Erwin Penland, the marketing firm behind @dennys, has quite a few poor reviews from ex-employees on GlassDoor.com with many employees complaining that there’s no work-life balance, employees are laid off every fall, and the company has no interest in diversity, with one ex-employee calling it a “boys only mentality” while another warned job seekers “If you are a male caucasian account executive with no heart you might succeed. If not… keep your resume up to date and your eyes wide open.”” is the new anti dennys meme
Dan’s Revival and Why it’s good For Ex-Aid Writing Wise (Episode 30 and 31 Spoilers)
Episode 30 marked the return of Kuroto Dan, aka Kamen Rider Genm. In a story, it’s usually seen as a bad move to permanently revive a character who was killed off, especially when the character is as popular as Dan is. However, in my opinion, the revival of Kuroto Dan was the smartest move to make going forward. Here I’ll try to explain why.
Max Winter’s bleak, powerful debut novel, Exes, is haunted by missing people, and
those who feel their absence. It centers around a man trying to piece together
his estranged brother’s last years.
Critic Heller McAlpin says it’s “an amazing
feat of plotting and engineering, an elaborate puzzle of a book that brings to
mind Alan Ayckbourn’s Norman Conquests
for the intricacy of its carefully calibrated interlocking connections.”
what she means:
Erwin Penland, the marketing firm behind @dennys, has quite a few poor reviews from ex-employees on GlassDoor.com with many employees complaining that there’s no work-life balance, employees are laid off every fall, and the company has no interest in diversity, with one ex-employee calling it a “boys only mentality” while another warned job seekers “If you are a male caucasian account executive with no heart you might succeed. If not… keep your resume up to date and your eyes wide open.”
Kamen Rider Ex-Aid: A Take on the Relationship Between Corporate, Creators, and their Creations
With only two episodes to be fully dedicated to the newest villain
in Kamen Rider Ex-Aid, Masamune Dan, we can see some scarily accurate
connections to the real-life game industry. In this short analysis, I will be
comparing Masamune Dan, Kuroto Dan, and Lovelica to that of real life relations
between relations of corporations and their creators. This is not something I’ve
seen talked about, but I noticed it in the previous episode, Company
I adored this ep! It moved forward the plot to take down SAM via the Ice 9 virus, but most of all, it was a character ep with some amazing moments between Harold and TM. In fact, this ep was dedicated to Harold and TM. It focused almost entirely on them and showed us how brilliantly the two of them worked together. It showed us a world where Harold decided not to build TM. It showed us the beginning of the end with TM being destroyed along with SAM. It showed Harold having to make that choice and how much he struggled with it.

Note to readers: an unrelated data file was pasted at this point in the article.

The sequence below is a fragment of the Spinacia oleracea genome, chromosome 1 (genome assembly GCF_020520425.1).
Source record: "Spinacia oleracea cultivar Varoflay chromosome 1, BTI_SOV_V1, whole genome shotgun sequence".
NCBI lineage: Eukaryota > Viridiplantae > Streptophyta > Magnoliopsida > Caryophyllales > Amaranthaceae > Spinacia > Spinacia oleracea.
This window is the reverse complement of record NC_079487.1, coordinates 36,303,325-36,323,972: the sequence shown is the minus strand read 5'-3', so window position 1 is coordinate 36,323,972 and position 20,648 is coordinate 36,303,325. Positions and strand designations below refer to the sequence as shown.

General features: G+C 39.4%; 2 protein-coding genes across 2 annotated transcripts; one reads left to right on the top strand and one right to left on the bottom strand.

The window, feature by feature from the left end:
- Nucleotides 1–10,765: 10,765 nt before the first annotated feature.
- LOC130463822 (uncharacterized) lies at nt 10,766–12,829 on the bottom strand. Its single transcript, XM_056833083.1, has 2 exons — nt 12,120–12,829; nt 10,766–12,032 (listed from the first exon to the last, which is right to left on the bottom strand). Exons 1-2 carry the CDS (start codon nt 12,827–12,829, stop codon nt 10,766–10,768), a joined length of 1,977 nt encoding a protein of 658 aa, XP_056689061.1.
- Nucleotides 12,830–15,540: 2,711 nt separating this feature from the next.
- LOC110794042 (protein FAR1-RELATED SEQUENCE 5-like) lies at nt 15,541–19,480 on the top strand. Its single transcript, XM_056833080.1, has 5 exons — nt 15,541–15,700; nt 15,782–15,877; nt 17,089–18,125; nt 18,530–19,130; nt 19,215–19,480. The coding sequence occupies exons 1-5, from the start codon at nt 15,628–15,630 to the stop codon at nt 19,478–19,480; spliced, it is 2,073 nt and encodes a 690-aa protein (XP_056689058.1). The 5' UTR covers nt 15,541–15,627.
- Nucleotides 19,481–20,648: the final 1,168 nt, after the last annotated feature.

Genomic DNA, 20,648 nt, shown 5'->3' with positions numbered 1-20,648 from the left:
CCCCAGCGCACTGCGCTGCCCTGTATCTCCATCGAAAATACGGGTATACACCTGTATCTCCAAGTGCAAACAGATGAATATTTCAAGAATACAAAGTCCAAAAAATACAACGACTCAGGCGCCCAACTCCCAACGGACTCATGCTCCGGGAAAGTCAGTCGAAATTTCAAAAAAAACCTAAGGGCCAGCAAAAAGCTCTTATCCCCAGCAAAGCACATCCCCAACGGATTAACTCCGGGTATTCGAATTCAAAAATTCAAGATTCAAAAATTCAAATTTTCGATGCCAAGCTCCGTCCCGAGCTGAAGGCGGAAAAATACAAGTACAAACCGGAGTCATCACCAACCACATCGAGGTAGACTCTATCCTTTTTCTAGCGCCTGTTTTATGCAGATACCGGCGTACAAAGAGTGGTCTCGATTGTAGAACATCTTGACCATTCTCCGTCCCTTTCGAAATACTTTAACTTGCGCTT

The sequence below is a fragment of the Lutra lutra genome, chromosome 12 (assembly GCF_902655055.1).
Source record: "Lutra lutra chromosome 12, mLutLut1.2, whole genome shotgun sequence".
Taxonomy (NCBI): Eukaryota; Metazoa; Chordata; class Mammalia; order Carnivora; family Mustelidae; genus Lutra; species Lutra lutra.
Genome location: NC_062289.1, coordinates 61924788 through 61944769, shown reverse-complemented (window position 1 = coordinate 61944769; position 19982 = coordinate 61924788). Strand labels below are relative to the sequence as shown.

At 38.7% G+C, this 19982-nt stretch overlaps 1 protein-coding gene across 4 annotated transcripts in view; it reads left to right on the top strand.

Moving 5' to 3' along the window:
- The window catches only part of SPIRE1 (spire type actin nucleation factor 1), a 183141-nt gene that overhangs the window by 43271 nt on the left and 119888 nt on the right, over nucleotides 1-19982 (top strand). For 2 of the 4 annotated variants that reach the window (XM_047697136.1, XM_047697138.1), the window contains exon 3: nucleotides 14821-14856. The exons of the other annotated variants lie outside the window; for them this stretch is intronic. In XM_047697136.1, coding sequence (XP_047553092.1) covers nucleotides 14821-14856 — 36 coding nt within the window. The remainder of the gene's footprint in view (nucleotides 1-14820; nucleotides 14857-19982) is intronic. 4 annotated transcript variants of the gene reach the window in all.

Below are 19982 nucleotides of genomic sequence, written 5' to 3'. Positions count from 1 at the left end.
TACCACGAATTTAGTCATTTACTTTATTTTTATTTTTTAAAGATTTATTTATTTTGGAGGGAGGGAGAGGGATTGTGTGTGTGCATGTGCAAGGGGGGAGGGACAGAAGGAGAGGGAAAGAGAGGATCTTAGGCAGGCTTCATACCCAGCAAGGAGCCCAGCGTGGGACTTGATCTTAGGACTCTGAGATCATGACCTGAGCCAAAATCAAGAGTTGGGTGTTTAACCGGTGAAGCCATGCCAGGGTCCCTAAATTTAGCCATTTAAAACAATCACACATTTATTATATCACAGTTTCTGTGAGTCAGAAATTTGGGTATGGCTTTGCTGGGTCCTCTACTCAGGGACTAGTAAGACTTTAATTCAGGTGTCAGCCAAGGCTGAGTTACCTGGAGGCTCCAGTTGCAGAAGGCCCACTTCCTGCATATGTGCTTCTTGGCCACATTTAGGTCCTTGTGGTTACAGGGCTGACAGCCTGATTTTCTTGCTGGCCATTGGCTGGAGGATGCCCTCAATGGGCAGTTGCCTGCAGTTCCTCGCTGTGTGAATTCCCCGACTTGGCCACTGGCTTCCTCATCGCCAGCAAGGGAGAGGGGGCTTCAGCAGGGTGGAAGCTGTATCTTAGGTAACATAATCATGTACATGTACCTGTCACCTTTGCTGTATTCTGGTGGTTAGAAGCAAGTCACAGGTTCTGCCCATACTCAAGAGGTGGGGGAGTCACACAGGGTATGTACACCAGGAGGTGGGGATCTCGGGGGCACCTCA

It showed us Harold and TM talking. After communicating via words on a screen for such a long time, watching Harold and TM in action interspersed by discussion about AUs, loss, choices, regrets and sacrifices was mesmerizing. Special shoutout to ME for absolutely blowing me away in this entire ep, but especially during the last 10 mins. He was amazing!
Kamen Rider EX-Aid episode 38 Review. AKA Ex-Aid punches the feels again
riya This episode once again shows just how fucking good a kamen rider show can be if they give it the right writer and the right cast, the emotional impact of this episode alone was fucking good. Hiiro having to sacrifice his girlfriends life or more accurately really he let her rest in peace and refused to do Cronus’ dirty work even if it meant he had to lose her forever. Hiiro couldnt let Taiga die to bring her back, in the end the man known as Brave showed more determination and honour than he thought. Hiiro truly is a knight in shining armour. Cronus on the other hand is a fucking scumbag and its always nice to see him get his shit wrecked even when he gets a brand new power up it still cant match Muteki and Legacy together. Cronus is gonna get a lot more desperate now that he basically has to do his own dirty work.
Taiga spent most of this episode barely clinging on to life.
Nico poor girl was absolutely broken that her husband doctor was in such dire straights through out the episode and her screaming sounded legit. Perfect acting.
Poppy did……well nothing again.
Parad finally found out why Cronus seems to be targeting him and Graphite seems to be…….not doing so well. Hopefully the bugster get a bit more focus in the coming episodes. (Next episode preview though….)
Kiriya and Shin Kuroto have apparently found common ground and created a dynamic duo determined to stop Cronus from killing Parad and in the process costing Emu his ability to henshin. Also Dan lost 28 lives while fighting Cronus.
Emu finally catches a break and his faith in Hiiro was utterly rewarded when Hiiro finally turned back to the side of good after realising he couldnt deal with Cronus’ shit anymore. God Hyper Muteki is fucking great to look at.
Hiiro found his heart again and then subsequently had to break it to save his friends. Turns out he couldnt live with himself if he let Taiga die and for his trouble he probably lost Saki forever, his whole reason for fighting is now gone but Hiiro soldiers on to prove he is the worlds best doctor and he will help save the world but he will never save his own soul in the end. I really love Hiiro’s character just how far he has come is beyond brilliant and how he fully embraces his rider motif of a knight.
Ex-Aid is fucking top quality with the only drag is the lack of Poppy and Nico getting a spot light.
Next week Parad is hunted by Emu?! Goodbye me? what is going on?! But Parad is getting a massive spotlight! Could it be his last?
If you have any praise, complaints or want me to talk about something a little more please feel free to message!
I came up with this quote just a few minutes ago. I thought tumblr would appreciate
Just to be clear, I’m not a professional ‘quote maker’. I’m just an anti-capitalist teenager who greatly values intersectionality and socioeconomic fact over any silly system forming from the mercantilism practiced 3,500 years ago. This being said, I am open to any and all criticism.
“In this moment, I am euphoric. Not because of any phony god’s blessing. But because Erwin Penland, the marketing firm behind @dennys, has quite a few poor reviews from ex-employees on GlassDoor.com with many employees complaining that there’s no work-life balance, employees are laid off every fall, and the company has no interest in diversity, with one ex-employee calling it a 'boys only mentality' while another warned job seekers ‘If you are a male caucasian account executive with no heart you might succeed. If not… keep your resume up to date and your eyes wide open.’”